Reason #5 — Young people wrestle with the exclusive nature of Christianity

Religious pluralism has become mainstream for many young Americans, but many churches seem particularly against this new wave of religious tolerance. Particularly in the wake of 9/11 religious tolerance has lately seemed to be lacking. The political arena certainly doesn’t help this cause. Most young adults want to find areas of commonality with each other. Three out of ten young Christians (29%) said “churches are afraid of the beliefs of other faiths” and an identical proportion felt they are “forced to choose between my faith and my friends.” One-fifth of young adults with a Christian background said “church is like a country club, only for insiders” (22%). These are pretty troubling conclusions and are really a call to change course and quickly.

Reason #6 — The church feels unfriendly to those who doubt

This is the final reason Kinnaman gives that also exhibits the black-and-white-ness of a lot of young people’s perceptions of church. The (mis)perception is that church is a place for only the faithful. If you don’t have faith all of the time, you cannot be there. To a lot of people this may seem fairly absurd, but it doesn’t necessarily matter if perceptions are, in reality, false, they are still held by a large number of people. Some of the perceptions in this regard include not being able “to ask my most pressing life questions in church” (36%) and having “significant intellectual doubts about my faith” (23%).

All in all, it was a pretty troubling book to read as a young Christian who happens to be planning on working in the church for a good portion of my life. As a 25-year-old, I can see a lot of these problems. I like to think that I am becoming a pastor to help move through and away from a lot of these problems and perceptions. Hopefully there will be a church on the other side with me.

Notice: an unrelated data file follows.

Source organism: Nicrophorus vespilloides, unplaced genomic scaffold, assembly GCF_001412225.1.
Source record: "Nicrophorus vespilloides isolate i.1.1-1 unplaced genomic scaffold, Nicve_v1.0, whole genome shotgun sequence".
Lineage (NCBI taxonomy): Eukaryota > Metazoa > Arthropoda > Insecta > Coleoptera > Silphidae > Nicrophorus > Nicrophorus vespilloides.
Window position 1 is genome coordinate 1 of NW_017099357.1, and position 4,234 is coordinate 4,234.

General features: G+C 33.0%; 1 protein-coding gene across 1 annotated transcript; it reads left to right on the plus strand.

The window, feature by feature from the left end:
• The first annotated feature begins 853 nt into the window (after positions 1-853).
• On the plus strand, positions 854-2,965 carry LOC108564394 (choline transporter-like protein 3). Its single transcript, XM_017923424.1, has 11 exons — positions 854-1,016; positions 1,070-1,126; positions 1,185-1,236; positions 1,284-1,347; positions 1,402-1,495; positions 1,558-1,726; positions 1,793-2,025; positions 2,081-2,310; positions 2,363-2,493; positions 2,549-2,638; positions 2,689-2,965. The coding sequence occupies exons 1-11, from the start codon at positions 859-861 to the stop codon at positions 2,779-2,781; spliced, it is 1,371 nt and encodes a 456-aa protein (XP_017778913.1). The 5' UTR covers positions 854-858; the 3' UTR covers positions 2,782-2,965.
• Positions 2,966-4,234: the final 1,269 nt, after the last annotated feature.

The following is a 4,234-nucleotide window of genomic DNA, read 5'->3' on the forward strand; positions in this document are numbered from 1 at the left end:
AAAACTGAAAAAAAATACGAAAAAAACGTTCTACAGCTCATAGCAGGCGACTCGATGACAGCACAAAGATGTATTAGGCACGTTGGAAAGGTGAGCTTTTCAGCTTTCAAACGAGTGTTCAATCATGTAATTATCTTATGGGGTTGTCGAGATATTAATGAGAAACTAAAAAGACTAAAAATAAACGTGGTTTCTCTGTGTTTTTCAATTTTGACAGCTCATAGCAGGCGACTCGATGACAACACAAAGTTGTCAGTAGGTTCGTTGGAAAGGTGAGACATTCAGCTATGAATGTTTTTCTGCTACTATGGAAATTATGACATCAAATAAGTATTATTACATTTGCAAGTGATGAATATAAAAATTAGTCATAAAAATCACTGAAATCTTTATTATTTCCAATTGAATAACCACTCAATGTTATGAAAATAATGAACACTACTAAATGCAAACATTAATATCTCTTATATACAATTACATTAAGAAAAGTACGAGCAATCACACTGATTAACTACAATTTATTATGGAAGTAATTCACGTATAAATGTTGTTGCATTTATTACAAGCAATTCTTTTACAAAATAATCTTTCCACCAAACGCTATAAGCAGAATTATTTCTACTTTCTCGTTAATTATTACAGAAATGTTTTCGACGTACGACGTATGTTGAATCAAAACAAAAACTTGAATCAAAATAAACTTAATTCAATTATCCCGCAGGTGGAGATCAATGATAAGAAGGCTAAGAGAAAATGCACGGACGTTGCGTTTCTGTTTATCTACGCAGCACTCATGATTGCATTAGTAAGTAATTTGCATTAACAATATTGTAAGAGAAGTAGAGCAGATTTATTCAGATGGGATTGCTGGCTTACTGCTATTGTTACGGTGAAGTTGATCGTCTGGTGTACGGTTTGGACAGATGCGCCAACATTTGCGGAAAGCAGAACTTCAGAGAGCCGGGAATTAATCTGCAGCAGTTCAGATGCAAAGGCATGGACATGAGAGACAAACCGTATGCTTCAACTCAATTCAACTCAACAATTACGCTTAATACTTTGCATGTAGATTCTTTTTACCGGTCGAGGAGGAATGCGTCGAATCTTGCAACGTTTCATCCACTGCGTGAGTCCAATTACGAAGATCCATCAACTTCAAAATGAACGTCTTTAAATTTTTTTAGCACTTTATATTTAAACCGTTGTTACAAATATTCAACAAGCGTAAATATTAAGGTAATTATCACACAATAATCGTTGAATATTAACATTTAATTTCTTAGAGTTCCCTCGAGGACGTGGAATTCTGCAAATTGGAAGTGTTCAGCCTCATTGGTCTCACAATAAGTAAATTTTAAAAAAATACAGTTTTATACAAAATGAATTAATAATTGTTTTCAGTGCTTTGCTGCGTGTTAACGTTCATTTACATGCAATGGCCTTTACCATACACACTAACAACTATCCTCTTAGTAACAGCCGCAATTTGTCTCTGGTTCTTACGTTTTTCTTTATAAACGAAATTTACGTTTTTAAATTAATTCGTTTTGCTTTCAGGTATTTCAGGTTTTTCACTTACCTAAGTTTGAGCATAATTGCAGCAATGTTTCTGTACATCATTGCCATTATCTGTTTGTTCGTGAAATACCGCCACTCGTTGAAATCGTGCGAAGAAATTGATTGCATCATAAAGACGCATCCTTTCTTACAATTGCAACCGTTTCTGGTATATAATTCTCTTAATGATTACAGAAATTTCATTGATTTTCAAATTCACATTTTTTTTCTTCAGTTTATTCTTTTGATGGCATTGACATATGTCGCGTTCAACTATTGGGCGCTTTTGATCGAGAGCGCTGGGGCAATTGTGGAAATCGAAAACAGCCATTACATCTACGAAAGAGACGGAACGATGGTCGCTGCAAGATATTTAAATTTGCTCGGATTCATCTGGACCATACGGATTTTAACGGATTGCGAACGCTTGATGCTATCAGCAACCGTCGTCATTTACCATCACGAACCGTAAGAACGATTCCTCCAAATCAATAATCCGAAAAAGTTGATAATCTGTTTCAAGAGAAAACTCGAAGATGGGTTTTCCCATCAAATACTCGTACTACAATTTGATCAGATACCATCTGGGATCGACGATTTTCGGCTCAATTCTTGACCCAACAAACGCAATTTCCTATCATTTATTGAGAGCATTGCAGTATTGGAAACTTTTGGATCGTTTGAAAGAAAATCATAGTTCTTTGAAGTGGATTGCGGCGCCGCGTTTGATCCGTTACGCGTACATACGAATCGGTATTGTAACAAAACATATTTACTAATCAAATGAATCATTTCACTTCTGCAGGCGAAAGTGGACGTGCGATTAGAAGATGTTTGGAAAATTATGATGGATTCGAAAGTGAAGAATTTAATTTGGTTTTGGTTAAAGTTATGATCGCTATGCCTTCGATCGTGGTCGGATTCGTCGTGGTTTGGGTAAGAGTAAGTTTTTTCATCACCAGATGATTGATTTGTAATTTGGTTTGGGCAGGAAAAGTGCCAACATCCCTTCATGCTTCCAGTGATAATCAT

Cheers,
Eric

Sorry this post got so long. I tried to highlight/summarize the best I could to make it readable more quickly.

Music Monday: Ryan Adams Edition

Last Tuesday was an awesome week for me. Not only did the latest Terrance Malick movie “The Tree of Life” come out on DVD… not only did one of my favorite authors, Jeffrey Eugenides, publish his long-awaited book The Marriage Plot… but the always-awesome Ryan Adams released his album “Ashes & Fire“. So in his honor, I celebrate Music Monday. I’ll span his days with Whiskeytown to now with some highlights of some of my favorites. This could get to be a lot of links, but they’re all worth it.
  • Whiskeytown’s “Avenues” seems like a good place to start. This was the band Ryan was a part of before going solo. Sorry it’s a crappy montage video with the studio recording in the background, but it was the only Youtube version that didn’t include a badly lit living room and no one named Ryan Adams.
  • “Oh My Sweet Carolina” off his debut solo album “Heartbreaker” will be next. Such a good song with Emmylou Harris singing some harmonies on the album version — This one is just Ryan. I never get sick of hearing this song. Check it out.
  • “Firecracker” is the first of his solo stuff I ever heard (shout out to Dave Tack, my sophomore English teacher for the intro). This version is great — stripped down and the way it was meant to be.
  • “So Alive” is an awesome song. It’s equal parts charged and mellow. It’s part Smiths in the verses and then explodes to a great chorus. Enjoy this one.
  • For many Ryan Adams fans, I may be doing an incredible disservice by leaving out the Love Is Hell sessions. Both are great, but there’s just so many good ones. The next one is off his disc “29”. It’s a track called “Blue Sky Blues”.
  • “Dirty Rain” is the final track I’ll post. It leads off his new disc and continues his streak of awesome.
As I said earlier, there are plenty of tracks I have left off of here. But it gives a good intro to the world of Ryan Adams. Hope you’ve enjoyed your tour.
Cheers,
Eric